Industrial Strategy must improve prospects of poorest places post Brexit

Transforming the prospects of the country’s poorest towns and cities must be at the heart of the post-Brexit economy, according to the independent Joseph Rowntree Foundation (JRF).

In its response to the Government’s consultation on the Industrial Strategy Green Paper, which closes today, JRF says the plan provides an opportunity to transform left behind places, whose prospects were highlighted by the Brexit vote.

The Government has set itself the aim to ‘build a stronger, fairer Britain, that works for everyone’. To achieve this, the Industrial Strategy needs to focus on the lagging parts of the economy: driving up productivity in low-pay sectors, meeting adult basic skills needs, and boosting struggling towns and cities.

JRF’s analysis highlights areas where people are not benefiting from record employment or have high levels of workers trapped in low-paid or insecure jobs.

Figure: The More and Better Jobs Gap

The ‘More Jobs Gap’ (on the left) shows the proportion of the workforce seeking work or more hours. The ‘Better Jobs Gap’ (on the right) shows the proportion who lack a good quality job, either through low pay or insecurity.

Local Enterprise Partnership (LEP) areas such as the Greater Birmingham and Solihull and Liverpool City Region have more than a fifth of the workforce seeking work or more hours, while some rural areas such as Greater Lincolnshire and Cumbria have high proportions of the workforce (27% and 24% respectively) trapped in low-paid or insecure work.

To boost national productivity, the needs of different places must be more central to the Industrial Strategy Green Paper. Even in England’s biggest cities outside of London (Birmingham, Manchester, Leeds and Liverpool), productivity is just two-thirds that of the capital.

Dave Innes, economist at JRF, said:

“The Industrial Strategy is an opportunity to transform the prospects of Britain’s poorest people and places by making sure that the economy really does work for everyone. It is a welcome step to help deliver on the Government’s ambition.

“To make that a reality, we need to put people and places that have missed on the country’s economic success at the heart of the Industrial Strategy. Almost five million adults lack basic skills, many places have not shared in the country’s record employment, while others see high numbers of workers trapped in low-paid, insecure work.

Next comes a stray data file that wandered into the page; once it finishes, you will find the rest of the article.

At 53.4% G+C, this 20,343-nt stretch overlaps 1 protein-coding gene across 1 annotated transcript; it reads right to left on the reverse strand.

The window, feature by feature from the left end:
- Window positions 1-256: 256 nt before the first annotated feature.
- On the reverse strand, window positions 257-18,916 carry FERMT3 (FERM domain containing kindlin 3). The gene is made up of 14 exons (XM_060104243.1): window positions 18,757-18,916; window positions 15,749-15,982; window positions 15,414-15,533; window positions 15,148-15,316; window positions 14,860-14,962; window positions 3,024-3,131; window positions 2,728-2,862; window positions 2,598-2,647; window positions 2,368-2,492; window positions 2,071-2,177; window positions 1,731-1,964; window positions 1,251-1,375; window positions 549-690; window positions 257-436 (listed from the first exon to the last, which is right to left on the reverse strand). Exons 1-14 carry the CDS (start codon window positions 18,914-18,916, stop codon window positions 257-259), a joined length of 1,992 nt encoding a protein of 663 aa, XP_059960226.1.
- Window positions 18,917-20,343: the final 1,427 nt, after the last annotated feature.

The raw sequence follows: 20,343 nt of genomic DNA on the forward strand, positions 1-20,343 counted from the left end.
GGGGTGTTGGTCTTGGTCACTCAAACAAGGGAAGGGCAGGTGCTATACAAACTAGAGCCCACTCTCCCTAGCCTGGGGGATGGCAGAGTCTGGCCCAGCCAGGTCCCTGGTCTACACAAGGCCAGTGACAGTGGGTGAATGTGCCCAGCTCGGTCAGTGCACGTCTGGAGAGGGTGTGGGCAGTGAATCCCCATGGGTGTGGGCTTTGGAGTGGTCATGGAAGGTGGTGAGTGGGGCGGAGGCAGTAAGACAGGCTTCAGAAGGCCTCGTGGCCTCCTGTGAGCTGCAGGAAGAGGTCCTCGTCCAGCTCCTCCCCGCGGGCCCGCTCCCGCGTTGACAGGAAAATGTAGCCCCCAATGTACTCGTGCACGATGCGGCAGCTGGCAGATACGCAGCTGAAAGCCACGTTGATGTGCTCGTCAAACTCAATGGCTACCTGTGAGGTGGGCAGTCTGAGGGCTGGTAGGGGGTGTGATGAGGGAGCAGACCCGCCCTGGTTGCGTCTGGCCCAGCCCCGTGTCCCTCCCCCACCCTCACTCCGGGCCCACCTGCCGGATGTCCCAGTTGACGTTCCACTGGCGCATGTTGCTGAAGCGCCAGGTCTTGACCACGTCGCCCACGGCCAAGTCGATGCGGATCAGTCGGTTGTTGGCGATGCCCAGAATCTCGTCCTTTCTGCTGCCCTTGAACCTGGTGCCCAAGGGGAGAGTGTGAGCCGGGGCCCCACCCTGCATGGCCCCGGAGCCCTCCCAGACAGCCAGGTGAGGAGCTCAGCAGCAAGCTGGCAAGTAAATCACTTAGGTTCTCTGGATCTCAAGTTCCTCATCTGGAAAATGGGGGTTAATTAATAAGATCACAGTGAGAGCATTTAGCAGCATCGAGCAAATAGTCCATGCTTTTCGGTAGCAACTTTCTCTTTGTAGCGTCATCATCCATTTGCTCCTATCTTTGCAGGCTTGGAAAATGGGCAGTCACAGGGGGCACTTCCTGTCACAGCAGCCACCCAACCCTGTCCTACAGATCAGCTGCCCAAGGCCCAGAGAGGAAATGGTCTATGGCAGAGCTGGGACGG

“These factors act as a drag on productivity and living standards. To boost national productivity, towns and cities must be more central to the Industrial Strategy, rather than added on at the end.”

To help deliver on the Government’s ambition, JRF highlights five priorities that need action in the Industrial Strategy to create an economy that works for all:

  1. Strategies for low-paid sectors – the Green Paper makes sector deals open to all, but Government should proactively seek deals with low pay sectors. Sectors such as retail and hospitality constitute 23% of the economy, but account for 30% of the productivity gap to countries such as France and Germany.
  2. Adult basic skills – meet all basic skills needs by 2030 by doubling the participation rate in skills programmes – such as night classes and workplace training - for digital skills, literacy, numeracy and basic English for Speakers of Other Languages. With 90% of the 2025 workforce having already left education, the need to increase adult skill levels is underplayed.
  3. A strategy for struggling places – Closing the gap between places requires growth in struggling towns and cities. As the UK withdraws from the EU, there is an opportunity to think afresh about how to combine funding, devolution deals and capacity building support.
  4. Devolution deals and capacity for all places – ensure all places have sufficient capacity, powers and strong institutions to lead local industrial strategies, including those without mayors or Combined Authorities.
  5. Rebalance national economic spending – especially transport and research and development, which are currently tilted towards London and the South East. For instance, Government investment per head on science and technology is 29 percent below the national average in the West Midlands, while transport spending per head in the North East is 29 percent below the national average.